The Buffalo (Dermestid) Resurgence

Due to a large variety of personal and professional changes for both C. Funk and myself (A. Taivalkoski), we had planned to shut down the dermestid laboratory at the end of the 2015-2016 school year. We had been operating at a low capacity for the Spring semester, just trying to work through the backlog in our freezer. The week the shutdown was supposed to occur we got a call from the Buffalo Zoo. UBZAG was offered an axis deer whose jaw had been broken as a juvenile and had healed to live to a ripe old adult age. Naturally, given my interest in pathologies, I couldn’t turn this deer down.

At the zoo we were also offered a rabbit.  And on the way back to the lab we came upon a recently hit rabbit on the road. Naturally, we picked that up too. At this point we had three new specimens for the dermestids and were still unsure of the direction we would take with the lab. Since it was now the summer we decided to process the new specimens and then make the decision about whether to shut down the lab.

The majority of the new specimens since May
The majority of the new specimens collected since May

It was around this time that C.Funk found out that a grant that she was listed as the bird analyst on was accepted. This again led to much debate about not only accepting the grant but also about keeping the dermestid lab running. Eventually it was decided that C.Funk would accept the grant (with me as her research assistant) and we would continue to run the lab at low capacity until the 2017-2018 school year when our part on the grant would begin.

A view of the specimens currently in the tank
A view of the specimens currently in the tank

After the Buffalo Zoo heard about our interest in birds and the upcoming large-scale bird analyses we would be doing, they began to set aside birds that were found on the zoo premises (window strikes, etc.). As a result, our collection ballooned in the past few months. At the writing of this article we have 78 specimens, an increase of 27 since we had been planning on shutting the lab down.



Goldi-beetles and the Three Tanks

Our colony started in a small, 20-gallon fish tank we bought at a $1 per gallon sale at the petshop. We removed the silicon caulk from the corners so the little beetles would not creep their way to freedom. It worked great for months. Our dermestid population slowly grew and we learned to manage specimens.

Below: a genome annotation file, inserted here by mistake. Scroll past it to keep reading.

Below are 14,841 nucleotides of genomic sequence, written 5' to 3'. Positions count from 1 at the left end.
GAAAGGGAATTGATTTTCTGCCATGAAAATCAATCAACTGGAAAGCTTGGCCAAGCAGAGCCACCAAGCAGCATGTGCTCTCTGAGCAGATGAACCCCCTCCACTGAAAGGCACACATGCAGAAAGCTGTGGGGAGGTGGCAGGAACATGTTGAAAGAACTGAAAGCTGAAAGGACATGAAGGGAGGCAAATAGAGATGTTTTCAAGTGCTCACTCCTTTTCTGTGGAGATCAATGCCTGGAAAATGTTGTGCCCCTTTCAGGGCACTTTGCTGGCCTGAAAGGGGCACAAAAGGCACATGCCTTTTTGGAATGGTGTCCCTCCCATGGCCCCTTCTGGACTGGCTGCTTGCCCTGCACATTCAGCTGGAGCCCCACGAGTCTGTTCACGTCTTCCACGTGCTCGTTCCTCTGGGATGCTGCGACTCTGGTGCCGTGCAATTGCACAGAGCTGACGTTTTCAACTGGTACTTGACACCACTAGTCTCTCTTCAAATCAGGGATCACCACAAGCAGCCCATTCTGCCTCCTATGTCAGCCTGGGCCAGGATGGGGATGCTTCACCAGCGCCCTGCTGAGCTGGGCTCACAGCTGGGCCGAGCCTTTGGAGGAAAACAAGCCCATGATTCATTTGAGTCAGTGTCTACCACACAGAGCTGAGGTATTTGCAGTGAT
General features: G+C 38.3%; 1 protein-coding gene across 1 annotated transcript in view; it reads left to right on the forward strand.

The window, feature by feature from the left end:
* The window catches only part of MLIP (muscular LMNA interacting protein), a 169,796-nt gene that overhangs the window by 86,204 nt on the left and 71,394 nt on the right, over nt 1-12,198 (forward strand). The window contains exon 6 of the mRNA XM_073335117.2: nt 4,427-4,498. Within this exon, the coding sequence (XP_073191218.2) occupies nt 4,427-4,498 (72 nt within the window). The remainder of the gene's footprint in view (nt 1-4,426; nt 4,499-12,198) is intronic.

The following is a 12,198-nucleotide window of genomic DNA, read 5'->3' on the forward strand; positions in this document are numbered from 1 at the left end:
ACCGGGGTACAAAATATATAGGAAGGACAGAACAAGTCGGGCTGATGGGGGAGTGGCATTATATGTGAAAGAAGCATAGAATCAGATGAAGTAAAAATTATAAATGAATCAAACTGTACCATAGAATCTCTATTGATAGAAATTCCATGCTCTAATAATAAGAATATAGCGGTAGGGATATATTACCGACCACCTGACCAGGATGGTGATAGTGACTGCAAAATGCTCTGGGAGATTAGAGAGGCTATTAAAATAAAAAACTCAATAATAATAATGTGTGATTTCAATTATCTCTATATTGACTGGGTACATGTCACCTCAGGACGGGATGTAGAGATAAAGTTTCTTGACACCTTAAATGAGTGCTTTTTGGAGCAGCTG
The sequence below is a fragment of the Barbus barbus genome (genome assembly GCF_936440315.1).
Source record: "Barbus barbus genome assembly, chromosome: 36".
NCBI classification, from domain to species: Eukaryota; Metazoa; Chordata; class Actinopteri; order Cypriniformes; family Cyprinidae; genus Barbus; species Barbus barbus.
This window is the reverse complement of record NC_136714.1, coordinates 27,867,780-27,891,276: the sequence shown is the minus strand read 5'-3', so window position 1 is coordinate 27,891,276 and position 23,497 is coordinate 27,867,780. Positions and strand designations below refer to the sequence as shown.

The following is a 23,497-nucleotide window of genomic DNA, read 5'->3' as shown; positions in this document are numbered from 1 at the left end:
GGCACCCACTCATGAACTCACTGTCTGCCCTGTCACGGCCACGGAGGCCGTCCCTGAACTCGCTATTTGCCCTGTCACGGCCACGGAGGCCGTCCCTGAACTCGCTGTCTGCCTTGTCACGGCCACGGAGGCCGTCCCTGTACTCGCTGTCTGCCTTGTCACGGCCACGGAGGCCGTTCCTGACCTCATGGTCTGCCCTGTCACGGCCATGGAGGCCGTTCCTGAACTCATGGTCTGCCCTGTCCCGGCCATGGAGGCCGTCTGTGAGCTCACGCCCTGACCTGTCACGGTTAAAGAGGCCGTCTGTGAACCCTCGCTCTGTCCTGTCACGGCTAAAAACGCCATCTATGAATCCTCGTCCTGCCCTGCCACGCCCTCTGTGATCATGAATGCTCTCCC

But then a deceased American Bison came our way and the tank was Too Small.

We upgraded the colony home to a 48”x24”x24” feed trough. Stainless-steel and massive, this tank required only that we seal the welded seam with epoxy – again so the little beetles didn’t climb the weld caulking and escape into the greater world. The beetles liked the bison and their feed trough home a lot and the colony grew. Exploded even. Temperatures rose in the greasy warm frass layer and one day 10 or so of the dermestids felt the urge to flutter. And in glorious freedom they flew to the screening at the top of the feed tank. Which proved to be a poor decision as flying dermestids could become Free Dermestids (not good) and all but a lucky, wingless, few went into the deep freeze. Population bottleneck.

Evidently, the feed trough tank was Too Big.

A few weeks ago Ariel T. found a medium sized, 40-gallon aquarium on the side of the road, only slightly broken. A little epoxy on the cracked glass, a little caulk trimming in the corners, and the dermestid colony has a new home. Big enough for deer parts, small enough to control frass heat, and medium enough to move without carts, banged shins, and angry words.

The dermestids are happy in their new home. It is Just Right.

(Until the campus exterminators discover them, at which point we’ll be running with the tank into the hallways to find a new lab…)

Roadkill Collection Trip

Written by A.T.

Recently, we began to run low on specimens for our dermestids to process. In order to remedy this situation, ZAG decided to go on a roadkill collection trip. We knew that large numbers of roadkill were present on the roads just outside of Buffalo, so C.F., J.H., and I (A.T.) drove out towards Letchworth State Park via back country lanes. We spent about three hours on the road looking for roadkill.

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Our third collected specimen: a raccoon

Whenever we saw an animal that looked to be whole, and relatively fresh we pulled over and collected them. We placed collected specimens in a large crate attached to the outside of the car so that we did not have to deal with unpleasant odors for our trip. As usual, we collected our specimens using latex gloves and garbage bags. We also brought along reflective vests for our own safety. We brought along our catalog so that we could easily number specimens in the field. In total, we collected four specimens: a possum, two raccoons, and a pigeon.

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The collection of a racoon